The federal gun safety bill passed with bipartisan congressional support in June was heralded as the first notable piece of federal gun legislation in nearly 30 years. But Missouri won’t feel its full impact — yet.
Missouri will benefit from the millions of dollars in the Bipartisan Safer Communities Act set aside for mental health, crisis intervention and school safety programs. Retiring Sen. Roy Blunt, R-Mo., co-sponsored the mental health component of the legislation.
But the provisions in the bill related to gun monitoring programs or red-flag laws cannot yet be implemented by state law enforcement because in 2021, Missouri passed the Second Amendment Preservation Act (SAPA), which bars local law officials from enforcing federal gun policy and could fine them for doing so.
The U.S. Department of Justice filed a lawsuit against the Missouri statute in February and the law is currently being challenged in Cole County court by St. Louis city and Jackson County. There isn’t a timeline on when the case could be settled, but until it is, SAPA is in effect in Missouri.
How Missouri’s gun act impacts federal law
Recent mass schooting in Uvalde, Texas, and Buffalo, N.Y., renewed outrage over the country’s gun laws. It led enough Republican senators to cross party lines and pass the new legislation, 65-33. Blunt voted for it; Missouri’s junior Sen. Josh Hawley, also a Republican, did not.
In doing so, Blunt went against the wishes of state legislators who signed a letter asking Blunt not to support the bill.
The new federal law alters a number of statutes surrounding who can buy a gun and how, most notably ending the “boyfriend loophole.” This means people convicted of domestic violence crimes against someone they have a continuing serious relationship with cannot own a gun.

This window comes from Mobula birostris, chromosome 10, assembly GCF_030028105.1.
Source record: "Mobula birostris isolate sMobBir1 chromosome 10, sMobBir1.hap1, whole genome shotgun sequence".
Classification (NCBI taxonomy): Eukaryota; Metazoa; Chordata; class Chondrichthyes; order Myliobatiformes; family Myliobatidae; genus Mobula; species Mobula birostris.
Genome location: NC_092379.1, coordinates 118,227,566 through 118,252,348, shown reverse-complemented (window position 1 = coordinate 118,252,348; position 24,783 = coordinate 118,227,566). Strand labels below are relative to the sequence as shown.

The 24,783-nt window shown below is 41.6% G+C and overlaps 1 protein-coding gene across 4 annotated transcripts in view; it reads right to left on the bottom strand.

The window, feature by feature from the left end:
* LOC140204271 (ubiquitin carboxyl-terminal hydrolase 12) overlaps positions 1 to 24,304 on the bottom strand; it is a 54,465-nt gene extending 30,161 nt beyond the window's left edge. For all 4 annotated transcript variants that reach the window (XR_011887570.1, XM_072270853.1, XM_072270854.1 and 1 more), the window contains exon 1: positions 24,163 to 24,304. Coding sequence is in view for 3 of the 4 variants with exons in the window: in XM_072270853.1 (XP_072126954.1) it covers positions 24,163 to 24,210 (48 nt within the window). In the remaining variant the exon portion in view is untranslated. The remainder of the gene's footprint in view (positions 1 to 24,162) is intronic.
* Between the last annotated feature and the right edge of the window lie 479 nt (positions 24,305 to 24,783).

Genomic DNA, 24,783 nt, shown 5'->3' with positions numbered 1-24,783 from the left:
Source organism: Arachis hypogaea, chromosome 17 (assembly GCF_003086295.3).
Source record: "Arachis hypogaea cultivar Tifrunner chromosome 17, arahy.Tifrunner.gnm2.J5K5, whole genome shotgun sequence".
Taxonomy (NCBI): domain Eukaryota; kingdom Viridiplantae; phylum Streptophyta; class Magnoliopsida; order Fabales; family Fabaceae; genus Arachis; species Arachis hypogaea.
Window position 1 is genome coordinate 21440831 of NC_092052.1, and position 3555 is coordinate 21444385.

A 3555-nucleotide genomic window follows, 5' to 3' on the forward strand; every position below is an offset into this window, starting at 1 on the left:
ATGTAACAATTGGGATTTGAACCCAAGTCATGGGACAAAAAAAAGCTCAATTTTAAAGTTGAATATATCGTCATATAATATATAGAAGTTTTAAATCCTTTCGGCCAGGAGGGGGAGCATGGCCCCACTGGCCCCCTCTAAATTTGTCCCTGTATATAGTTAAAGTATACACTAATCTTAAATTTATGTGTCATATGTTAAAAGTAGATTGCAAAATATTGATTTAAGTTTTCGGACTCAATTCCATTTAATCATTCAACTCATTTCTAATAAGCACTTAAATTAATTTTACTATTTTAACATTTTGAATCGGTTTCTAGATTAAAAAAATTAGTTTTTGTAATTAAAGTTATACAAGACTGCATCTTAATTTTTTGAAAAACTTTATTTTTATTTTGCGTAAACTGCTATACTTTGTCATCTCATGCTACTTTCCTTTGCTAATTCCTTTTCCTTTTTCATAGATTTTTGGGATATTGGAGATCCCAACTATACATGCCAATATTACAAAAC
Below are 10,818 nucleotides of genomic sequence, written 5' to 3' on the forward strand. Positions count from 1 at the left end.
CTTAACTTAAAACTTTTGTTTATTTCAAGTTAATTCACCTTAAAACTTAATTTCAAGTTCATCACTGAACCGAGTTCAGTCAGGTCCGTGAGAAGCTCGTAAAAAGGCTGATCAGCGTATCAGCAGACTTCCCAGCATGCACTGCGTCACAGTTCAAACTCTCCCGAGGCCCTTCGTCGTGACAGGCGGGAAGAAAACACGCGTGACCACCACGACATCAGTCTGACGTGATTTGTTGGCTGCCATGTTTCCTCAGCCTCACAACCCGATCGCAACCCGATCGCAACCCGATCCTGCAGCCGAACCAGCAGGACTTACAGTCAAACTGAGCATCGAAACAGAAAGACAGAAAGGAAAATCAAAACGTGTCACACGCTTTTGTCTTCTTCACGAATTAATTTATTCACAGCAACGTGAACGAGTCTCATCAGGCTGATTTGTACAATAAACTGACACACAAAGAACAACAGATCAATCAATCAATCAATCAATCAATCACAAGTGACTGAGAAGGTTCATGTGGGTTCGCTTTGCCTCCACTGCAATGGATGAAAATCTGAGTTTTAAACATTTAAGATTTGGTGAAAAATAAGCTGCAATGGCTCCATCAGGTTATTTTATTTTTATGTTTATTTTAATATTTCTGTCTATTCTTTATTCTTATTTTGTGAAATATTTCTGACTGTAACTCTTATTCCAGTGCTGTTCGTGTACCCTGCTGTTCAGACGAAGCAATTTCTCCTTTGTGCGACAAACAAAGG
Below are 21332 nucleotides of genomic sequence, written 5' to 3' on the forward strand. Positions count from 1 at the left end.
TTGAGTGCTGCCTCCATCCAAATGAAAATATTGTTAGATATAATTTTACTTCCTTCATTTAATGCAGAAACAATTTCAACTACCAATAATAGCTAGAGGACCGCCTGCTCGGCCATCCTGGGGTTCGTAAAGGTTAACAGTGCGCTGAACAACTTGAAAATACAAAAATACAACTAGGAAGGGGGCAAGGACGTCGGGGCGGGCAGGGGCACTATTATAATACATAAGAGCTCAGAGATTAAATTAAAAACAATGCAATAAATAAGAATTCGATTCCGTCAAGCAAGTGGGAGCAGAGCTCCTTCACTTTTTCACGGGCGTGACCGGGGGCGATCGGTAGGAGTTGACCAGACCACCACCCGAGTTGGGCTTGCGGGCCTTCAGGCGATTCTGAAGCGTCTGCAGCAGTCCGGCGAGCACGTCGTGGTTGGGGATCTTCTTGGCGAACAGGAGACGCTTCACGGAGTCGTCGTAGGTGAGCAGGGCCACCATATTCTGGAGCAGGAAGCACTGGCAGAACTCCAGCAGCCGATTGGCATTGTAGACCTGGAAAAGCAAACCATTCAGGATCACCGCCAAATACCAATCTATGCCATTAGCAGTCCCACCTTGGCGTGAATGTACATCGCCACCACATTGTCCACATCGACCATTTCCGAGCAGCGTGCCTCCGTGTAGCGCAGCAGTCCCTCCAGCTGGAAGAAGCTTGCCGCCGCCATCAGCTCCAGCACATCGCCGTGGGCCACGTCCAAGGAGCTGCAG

Previously, federal statute only prevented those convicted of crimes against spouses, partners they had children with or partners they cohabitated with from buying a gun. Closing the loophole was a victory for Democrats in Congress who have fought to see that portion of the law changed.
Under Missouri’s Second Amendment act, however, the effect of the closed boyfriend loophole may be less pronounced.
Kristin Bowen, a lead volunteer coordinator for the Missouri chapter of Moms Demand Action, told The Beacon that SAPA could make it difficult to implement the newly closed boyfriend loophole.
“Unfortunately, in Missouri, there is this confusion,” Bowen said. “We do not have, in state statute, laws to protect victims and families from violent domestic abusers having firearms. And while we live currently, right now, under the Second Amendment Preservation law, there is no means for law enforcement, prosecutors, or judges to take action to protect a family, and that’s tragic.”
Dozens of police leaders spoke out against Missouri’s bill last summer, saying its provisions would make collaboration with federal partners and the use of national databases more difficult. A new report by the Missouri Chamber of Commerce cited SAPA as a cause of concern among local law enforcement in the face of rising crime across the state.